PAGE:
On Feb. 2, NKU announced that the state of Kentucky delayed Phase 1C of the COVID-19 Vaccine deployment from the current schedule and NKU administrators were prepared for the call.
The delay was due to a vaccine supply shortage, Robin Feltner, public health impacts administrator for the Northern Kentucky Health Department, said.
“This shortage is not from the local level or from the state level – vaccine is allocated on a federal level,” Feltner said over email.
Governor Andy Beshear has stated that Kentucky has the capacity to vaccinate 250,000 Kentuckians per week, yet they only receive 57,000 doses per week for the entire state.
Beshear has made it the priority of Phases 1A and 1B to get the 70 years and older population vaccinated. Phase 1C was to begin on Feb. 1; however, there are only 35% of the 70 years and older population vaccinated thus far due to supply shortage—which, to Dr. Valerie Hardcastle, wasn’t a surprise.
“From my perspective, it’s not at all surprising that they’re still trying to get through phase 1B. I think it was overly optimistic that they would be able to start anything phase 1C,” Hardcastle, director of NKU’s Health Innovation, said.
Hardcastle said that the delay is not a reflection of the state but rather a reflection of the federal level. At the state-level, Hardcastle believes Kentucky is doing eighth-best in the nation at getting the vaccines to the delivery centers and into the arms of those needing the vaccine.
According to Hardcastle, Kentucky’s success is because who can get the vaccine at during each phase. She cited states like New York and California that are having trouble getting the vaccine to the patient effectively.
Government communication during this period has also been beneficial to NKU, according to Hardcastle. The state has been as good as one can expect, Hardcastle said.
“Unfortunately, he doesn’t have a lot to communicate because all you could do is say, ‘well, we’re waiting for the supply,’” Hardcastle said.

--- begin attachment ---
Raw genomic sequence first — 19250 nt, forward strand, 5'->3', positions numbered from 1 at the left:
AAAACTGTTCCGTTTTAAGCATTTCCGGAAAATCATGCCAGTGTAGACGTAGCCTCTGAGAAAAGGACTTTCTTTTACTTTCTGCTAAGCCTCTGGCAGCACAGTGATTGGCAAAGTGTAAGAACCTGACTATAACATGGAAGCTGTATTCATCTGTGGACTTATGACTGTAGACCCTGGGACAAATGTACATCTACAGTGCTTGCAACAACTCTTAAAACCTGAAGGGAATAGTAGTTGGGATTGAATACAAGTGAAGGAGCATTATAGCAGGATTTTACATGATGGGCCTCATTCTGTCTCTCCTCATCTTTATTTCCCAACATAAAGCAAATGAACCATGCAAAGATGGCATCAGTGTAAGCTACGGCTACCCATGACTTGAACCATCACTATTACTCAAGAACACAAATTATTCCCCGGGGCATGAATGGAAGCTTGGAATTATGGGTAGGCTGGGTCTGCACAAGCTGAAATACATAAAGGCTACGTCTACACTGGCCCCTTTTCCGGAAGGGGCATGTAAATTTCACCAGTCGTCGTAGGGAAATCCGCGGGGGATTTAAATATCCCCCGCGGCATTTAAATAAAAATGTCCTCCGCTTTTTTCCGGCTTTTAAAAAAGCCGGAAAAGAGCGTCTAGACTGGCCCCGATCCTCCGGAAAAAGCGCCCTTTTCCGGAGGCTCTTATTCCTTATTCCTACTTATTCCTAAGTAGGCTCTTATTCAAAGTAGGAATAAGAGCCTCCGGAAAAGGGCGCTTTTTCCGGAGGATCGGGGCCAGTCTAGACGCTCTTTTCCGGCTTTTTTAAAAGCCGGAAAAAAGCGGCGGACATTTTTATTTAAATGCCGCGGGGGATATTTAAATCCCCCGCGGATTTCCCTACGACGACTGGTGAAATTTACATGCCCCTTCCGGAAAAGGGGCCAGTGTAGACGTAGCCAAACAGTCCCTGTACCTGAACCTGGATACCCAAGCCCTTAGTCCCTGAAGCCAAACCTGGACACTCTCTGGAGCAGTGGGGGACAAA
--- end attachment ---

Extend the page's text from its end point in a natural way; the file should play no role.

Hardcastle believes this delay is mostly due to the nation trying to rapidly vaccinate everyone.
The university ordered the vaccines roughly a month ago. When the vaccines arrive on campus, Hardcastle said, they are ready to start administering.
“We’ve got the site identified. We’ve got an online signup system. We’ve got all the permission forms. We’ve got the protocol. We’ve got our categories about who should go first and so forth … so, we’re ready to go,” Hardcastle said.
“We just need the vaccine.”
The University is cleared to administer the Pfizer, Moderna and the Johnson and Johnson vaccines when they arrive. Hardcastle just doesn’t know which is coming to the University.
Feltner said the Health Department anticipates more vaccines to arrive weekly to the area, along with some partners throughout Northern Kentucky, which includes St. Elizabeth, HealthPoint Family Care and Kroger.
St. Elizabeth is important to the NKU community. Hardcastle revealed there is a contingency plan that involves NKU students getting vaccinated at St. Elizabeth should they receive vaccines before NKU does at the beginning of phase 1C.
“St. Elizabeth will set up a community site on NKU’s campus to vaccinate everyone in the community. If that’s the case, then we will partner with them on how to get NKU’s people scheduled in there, while they’re doing the whole community,” Hardcastle said.
Hardcastle said that a lot of students fall into Phase 4 of the vaccine plan, the University will have to see how that plays out on administering the vaccine at that capacity However, Hardcastle said that it is NKU’s intention to administer the vaccine to students regardless of their placement in the priority list should there be leftover vaccines.
As of right now, Feltner anticipates Phase 1C will start at the end of February.
“But, again, with a vaccine shortage, there is no way to project this date,” Feltner said.
NKU Moving Forward
Interim Provost Dr. Ande Durojaiye transitioned from the vice provost position to interim provost at the beginning of January and is looking for ways to coordinate the efforts across campus against COVID. He said the University is still planning for the future of campus not knowing what the vaccine would look like, along with contingency plans.
In the process, Durojaiye said that there has been a lot of transparency provided to NKU from the state government regarding the vaccine and breakdown of information.
“I’m encouraged about the communication. We’ve been in places where we felt like we were in the dark about things that were happening, and don’t feel that way right now,” Durojaiye said.
Durojaiye said at the Faculty Senate meeting in February that he doesn’t want to go back to normal. Rather, he wants to plan what a new normal will look like. One example of this is in the way the University conducts academic advising and class offerings.
“So [we’re] trying to find that right balance and not saying hey we’re going to throw the baby out with the bathwater, we’re just going back there and saying, ‘Wait a minute, what are some things that we did do that out of this pandemic we’re positive that we can hold on and help us better serve our students?’” Durojaiye said.